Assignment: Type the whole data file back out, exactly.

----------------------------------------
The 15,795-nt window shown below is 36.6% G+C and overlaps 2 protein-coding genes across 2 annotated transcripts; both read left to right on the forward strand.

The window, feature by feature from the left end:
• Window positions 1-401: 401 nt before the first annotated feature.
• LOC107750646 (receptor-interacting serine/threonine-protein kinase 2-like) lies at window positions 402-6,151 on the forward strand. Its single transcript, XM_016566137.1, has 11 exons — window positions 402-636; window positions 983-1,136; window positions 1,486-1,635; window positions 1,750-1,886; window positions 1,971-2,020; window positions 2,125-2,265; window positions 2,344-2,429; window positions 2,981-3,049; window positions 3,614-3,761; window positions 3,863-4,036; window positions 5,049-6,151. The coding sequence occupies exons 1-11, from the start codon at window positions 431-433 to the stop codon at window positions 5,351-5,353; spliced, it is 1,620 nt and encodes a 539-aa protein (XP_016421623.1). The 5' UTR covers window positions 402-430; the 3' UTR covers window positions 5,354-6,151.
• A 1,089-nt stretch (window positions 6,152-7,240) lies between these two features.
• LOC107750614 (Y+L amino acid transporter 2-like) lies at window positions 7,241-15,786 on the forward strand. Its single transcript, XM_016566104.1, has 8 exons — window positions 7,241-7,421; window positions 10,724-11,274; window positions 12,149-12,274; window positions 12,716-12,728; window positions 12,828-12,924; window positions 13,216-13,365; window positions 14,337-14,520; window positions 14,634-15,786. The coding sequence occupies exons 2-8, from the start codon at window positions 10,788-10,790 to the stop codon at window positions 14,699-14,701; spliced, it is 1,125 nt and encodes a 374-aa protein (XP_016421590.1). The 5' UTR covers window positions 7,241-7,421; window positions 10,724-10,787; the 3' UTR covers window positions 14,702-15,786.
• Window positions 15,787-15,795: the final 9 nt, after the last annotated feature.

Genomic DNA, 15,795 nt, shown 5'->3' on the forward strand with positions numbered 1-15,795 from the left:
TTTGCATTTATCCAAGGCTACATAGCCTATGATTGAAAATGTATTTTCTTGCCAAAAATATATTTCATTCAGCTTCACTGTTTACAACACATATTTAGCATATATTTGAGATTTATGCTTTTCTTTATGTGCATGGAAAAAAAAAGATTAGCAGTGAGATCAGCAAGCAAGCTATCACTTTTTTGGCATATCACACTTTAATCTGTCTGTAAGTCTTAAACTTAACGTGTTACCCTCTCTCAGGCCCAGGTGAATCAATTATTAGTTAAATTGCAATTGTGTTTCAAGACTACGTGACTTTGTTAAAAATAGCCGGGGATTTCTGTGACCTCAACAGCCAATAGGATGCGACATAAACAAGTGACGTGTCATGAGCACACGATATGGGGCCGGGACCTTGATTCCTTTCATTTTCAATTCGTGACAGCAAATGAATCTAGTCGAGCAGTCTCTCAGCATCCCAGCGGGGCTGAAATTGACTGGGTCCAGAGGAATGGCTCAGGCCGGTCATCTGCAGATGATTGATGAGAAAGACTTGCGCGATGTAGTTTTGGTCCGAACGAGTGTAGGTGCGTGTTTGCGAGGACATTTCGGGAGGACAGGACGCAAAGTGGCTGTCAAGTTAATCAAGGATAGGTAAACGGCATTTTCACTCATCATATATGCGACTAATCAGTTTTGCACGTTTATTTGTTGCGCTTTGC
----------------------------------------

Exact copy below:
The 15,795-nt window shown below is 36.6% G+C and overlaps 2 protein-coding genes across 2 annotated transcripts; both read left to right on the forward strand.

The window, feature by feature from the left end:
• Window positions 1-401: 401 nt before the first annotated feature.
• LOC107750646 (receptor-interacting serine/threonine-protein kinase 2-like) lies at window positions 402-6,151 on the forward strand. Its single transcript, XM_016566137.1, has 11 exons — window positions 402-636; window positions 983-1,136; window positions 1,486-1,635; window positions 1,750-1,886; window positions 1,971-2,020; window positions 2,125-2,265; window positions 2,344-2,429; window positions 2,981-3,049; window positions 3,614-3,761; window positions 3,863-4,036; window positions 5,049-6,151. The coding sequence occupies exons 1-11, from the start codon at window positions 431-433 to the stop codon at window positions 5,351-5,353; spliced, it is 1,620 nt and encodes a 539-aa protein (XP_016421623.1). The 5' UTR covers window positions 402-430; the 3' UTR covers window positions 5,354-6,151.
• A 1,089-nt stretch (window positions 6,152-7,240) lies between these two features.
• LOC107750614 (Y+L amino acid transporter 2-like) lies at window positions 7,241-15,786 on the forward strand. Its single transcript, XM_016566104.1, has 8 exons — window positions 7,241-7,421; window positions 10,724-11,274; window positions 12,149-12,274; window positions 12,716-12,728; window positions 12,828-12,924; window positions 13,216-13,365; window positions 14,337-14,520; window positions 14,634-15,786. The coding sequence occupies exons 2-8, from the start codon at window positions 10,788-10,790 to the stop codon at window positions 14,699-14,701; spliced, it is 1,125 nt and encodes a 374-aa protein (XP_016421590.1). The 5' UTR covers window positions 7,241-7,421; window positions 10,724-10,787; the 3' UTR covers window positions 14,702-15,786.
• Window positions 15,787-15,795: the final 9 nt, after the last annotated feature.

Genomic DNA, 15,795 nt, shown 5'->3' on the forward strand with positions numbered 1-15,795 from the left:
TTTGCATTTATCCAAGGCTACATAGCCTATGATTGAAAATGTATTTTCTTGCCAAAAATATATTTCATTCAGCTTCACTGTTTACAACACATATTTAGCATATATTTGAGATTTATGCTTTTCTTTATGTGCATGGAAAAAAAAAGATTAGCAGTGAGATCAGCAAGCAAGCTATCACTTTTTTGGCATATCACACTTTAATCTGTCTGTAAGTCTTAAACTTAACGTGTTACCCTCTCTCAGGCCCAGGTGAATCAATTATTAGTTAAATTGCAATTGTGTTTCAAGACTACGTGACTTTGTTAAAAATAGCCGGGGATTTCTGTGACCTCAACAGCCAATAGGATGCGACATAAACAAGTGACGTGTCATGAGCACACGATATGGGGCCGGGACCTTGATTCCTTTCATTTTCAATTCGTGACAGCAAATGAATCTAGTCGAGCAGTCTCTCAGCATCCCAGCGGGGCTGAAATTGACTGGGTCCAGAGGAATGGCTCAGGCCGGTCATCTGCAGATGATTGATGAGAAAGACTTGCGCGATGTAGTTTTGGTCCGAACGAGTGTAGGTGCGTGTTTGCGAGGACATTTCGGGAGGACAGGACGCAAAGTGGCTGTCAAGTTAATCAAGGATAGGTAAACGGCATTTTCACTCATCATATATGCGACTAATCAGTTTTGCACGTTTATTTGTTGCGCTTTGC